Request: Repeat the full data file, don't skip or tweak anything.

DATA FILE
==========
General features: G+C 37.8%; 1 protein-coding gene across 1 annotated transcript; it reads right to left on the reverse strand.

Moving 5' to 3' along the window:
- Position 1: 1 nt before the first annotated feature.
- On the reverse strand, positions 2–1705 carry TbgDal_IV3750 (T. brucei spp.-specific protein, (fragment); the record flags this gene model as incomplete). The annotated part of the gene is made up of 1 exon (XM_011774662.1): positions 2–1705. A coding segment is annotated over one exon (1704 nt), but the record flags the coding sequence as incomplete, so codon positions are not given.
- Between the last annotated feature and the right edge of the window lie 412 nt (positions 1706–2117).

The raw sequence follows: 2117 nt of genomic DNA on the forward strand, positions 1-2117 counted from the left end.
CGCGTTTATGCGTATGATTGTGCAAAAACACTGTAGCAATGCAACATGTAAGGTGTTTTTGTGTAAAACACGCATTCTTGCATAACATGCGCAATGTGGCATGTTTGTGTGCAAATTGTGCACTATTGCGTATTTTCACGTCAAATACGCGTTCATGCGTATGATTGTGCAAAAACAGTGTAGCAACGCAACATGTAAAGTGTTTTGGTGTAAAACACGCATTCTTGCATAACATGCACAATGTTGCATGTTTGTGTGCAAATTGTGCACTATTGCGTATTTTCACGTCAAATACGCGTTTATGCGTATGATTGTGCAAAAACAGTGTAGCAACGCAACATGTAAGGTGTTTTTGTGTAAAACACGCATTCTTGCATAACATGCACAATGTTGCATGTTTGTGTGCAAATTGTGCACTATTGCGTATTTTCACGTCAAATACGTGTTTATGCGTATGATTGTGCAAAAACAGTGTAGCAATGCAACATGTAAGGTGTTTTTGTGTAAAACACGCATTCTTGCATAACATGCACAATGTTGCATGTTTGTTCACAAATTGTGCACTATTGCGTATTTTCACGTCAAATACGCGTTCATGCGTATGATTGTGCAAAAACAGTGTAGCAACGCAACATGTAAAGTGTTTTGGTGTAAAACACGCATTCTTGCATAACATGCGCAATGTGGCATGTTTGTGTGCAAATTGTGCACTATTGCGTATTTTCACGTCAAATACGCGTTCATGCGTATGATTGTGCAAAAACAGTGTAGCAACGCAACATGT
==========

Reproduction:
General features: G+C 37.8%; 1 protein-coding gene across 1 annotated transcript; it reads right to left on the reverse strand.

Moving 5' to 3' along the window:
- Position 1: 1 nt before the first annotated feature.
- On the reverse strand, positions 2–1705 carry TbgDal_IV3750 (T. brucei spp.-specific protein, (fragment); the record flags this gene model as incomplete). The annotated part of the gene is made up of 1 exon (XM_011774662.1): positions 2–1705. A coding segment is annotated over one exon (1704 nt), but the record flags the coding sequence as incomplete, so codon positions are not given.
- Between the last annotated feature and the right edge of the window lie 412 nt (positions 1706–2117).

The raw sequence follows: 2117 nt of genomic DNA on the forward strand, positions 1-2117 counted from the left end.
CGCGTTTATGCGTATGATTGTGCAAAAACACTGTAGCAATGCAACATGTAAGGTGTTTTTGTGTAAAACACGCATTCTTGCATAACATGCGCAATGTGGCATGTTTGTGTGCAAATTGTGCACTATTGCGTATTTTCACGTCAAATACGCGTTCATGCGTATGATTGTGCAAAAACAGTGTAGCAACGCAACATGTAAAGTGTTTTGGTGTAAAACACGCATTCTTGCATAACATGCACAATGTTGCATGTTTGTGTGCAAATTGTGCACTATTGCGTATTTTCACGTCAAATACGCGTTTATGCGTATGATTGTGCAAAAACAGTGTAGCAACGCAACATGTAAGGTGTTTTTGTGTAAAACACGCATTCTTGCATAACATGCACAATGTTGCATGTTTGTGTGCAAATTGTGCACTATTGCGTATTTTCACGTCAAATACGTGTTTATGCGTATGATTGTGCAAAAACAGTGTAGCAATGCAACATGTAAGGTGTTTTTGTGTAAAACACGCATTCTTGCATAACATGCACAATGTTGCATGTTTGTTCACAAATTGTGCACTATTGCGTATTTTCACGTCAAATACGCGTTCATGCGTATGATTGTGCAAAAACAGTGTAGCAACGCAACATGTAAAGTGTTTTGGTGTAAAACACGCATTCTTGCATAACATGCGCAATGTGGCATGTTTGTGTGCAAATTGTGCACTATTGCGTATTTTCACGTCAAATACGCGTTCATGCGTATGATTGTGCAAAAACAGTGTAGCAACGCAACATGT